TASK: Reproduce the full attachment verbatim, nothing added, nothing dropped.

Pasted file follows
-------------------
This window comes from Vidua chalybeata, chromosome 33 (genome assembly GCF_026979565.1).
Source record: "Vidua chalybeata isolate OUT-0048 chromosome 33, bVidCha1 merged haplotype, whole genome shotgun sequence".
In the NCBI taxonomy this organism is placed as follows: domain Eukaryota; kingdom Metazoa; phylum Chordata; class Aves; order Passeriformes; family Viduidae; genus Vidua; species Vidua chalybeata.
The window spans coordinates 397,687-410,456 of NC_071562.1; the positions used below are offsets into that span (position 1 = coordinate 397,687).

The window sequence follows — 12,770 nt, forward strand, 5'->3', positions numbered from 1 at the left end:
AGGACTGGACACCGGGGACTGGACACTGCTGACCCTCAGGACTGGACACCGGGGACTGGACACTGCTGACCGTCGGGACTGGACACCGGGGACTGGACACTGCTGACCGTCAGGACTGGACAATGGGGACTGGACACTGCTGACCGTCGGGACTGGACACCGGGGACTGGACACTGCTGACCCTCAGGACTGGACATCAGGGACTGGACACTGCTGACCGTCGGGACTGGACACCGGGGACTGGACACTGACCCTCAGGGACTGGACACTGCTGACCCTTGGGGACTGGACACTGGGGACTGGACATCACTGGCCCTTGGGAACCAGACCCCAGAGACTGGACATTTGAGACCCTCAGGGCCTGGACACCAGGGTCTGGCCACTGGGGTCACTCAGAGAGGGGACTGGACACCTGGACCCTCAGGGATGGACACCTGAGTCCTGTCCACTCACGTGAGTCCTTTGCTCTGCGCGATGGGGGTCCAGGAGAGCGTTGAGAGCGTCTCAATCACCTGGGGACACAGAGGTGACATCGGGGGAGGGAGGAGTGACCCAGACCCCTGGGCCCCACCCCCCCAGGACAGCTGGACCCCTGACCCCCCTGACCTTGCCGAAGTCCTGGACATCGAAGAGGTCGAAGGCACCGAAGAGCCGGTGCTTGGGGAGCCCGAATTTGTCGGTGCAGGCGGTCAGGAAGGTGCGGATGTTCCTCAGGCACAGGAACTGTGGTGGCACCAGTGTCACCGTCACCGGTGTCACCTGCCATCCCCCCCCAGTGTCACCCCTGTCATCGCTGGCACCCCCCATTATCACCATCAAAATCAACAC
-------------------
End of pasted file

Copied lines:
This window comes from Vidua chalybeata, chromosome 33 (genome assembly GCF_026979565.1).
Source record: "Vidua chalybeata isolate OUT-0048 chromosome 33, bVidCha1 merged haplotype, whole genome shotgun sequence".
In the NCBI taxonomy this organism is placed as follows: domain Eukaryota; kingdom Metazoa; phylum Chordata; class Aves; order Passeriformes; family Viduidae; genus Vidua; species Vidua chalybeata.
The window spans coordinates 397,687-410,456 of NC_071562.1; the positions used below are offsets into that span (position 1 = coordinate 397,687).

The window sequence follows — 12,770 nt, forward strand, 5'->3', positions numbered from 1 at the left end:
AGGACTGGACACCGGGGACTGGACACTGCTGACCCTCAGGACTGGACACCGGGGACTGGACACTGCTGACCGTCGGGACTGGACACCGGGGACTGGACACTGCTGACCGTCAGGACTGGACAATGGGGACTGGACACTGCTGACCGTCGGGACTGGACACCGGGGACTGGACACTGCTGACCCTCAGGACTGGACATCAGGGACTGGACACTGCTGACCGTCGGGACTGGACACCGGGGACTGGACACTGACCCTCAGGGACTGGACACTGCTGACCCTTGGGGACTGGACACTGGGGACTGGACATCACTGGCCCTTGGGAACCAGACCCCAGAGACTGGACATTTGAGACCCTCAGGGCCTGGACACCAGGGTCTGGCCACTGGGGTCACTCAGAGAGGGGACTGGACACCTGGACCCTCAGGGATGGACACCTGAGTCCTGTCCACTCACGTGAGTCCTTTGCTCTGCGCGATGGGGGTCCAGGAGAGCGTTGAGAGCGTCTCAATCACCTGGGGACACAGAGGTGACATCGGGGGAGGGAGGAGTGACCCAGACCCCTGGGCCCCACCCCCCCAGGACAGCTGGACCCCTGACCCCCCTGACCTTGCCGAAGTCCTGGACATCGAAGAGGTCGAAGGCACCGAAGAGCCGGTGCTTGGGGAGCCCGAATTTGTCGGTGCAGGCGGTCAGGAAGGTGCGGATGTTCCTCAGGCACAGGAACTGTGGTGGCACCAGTGTCACCGTCACCGGTGTCACCTGCCATCCCCCCCCAGTGTCACCCCTGTCATCGCTGGCACCCCCCATTATCACCATCAAAATCAACAC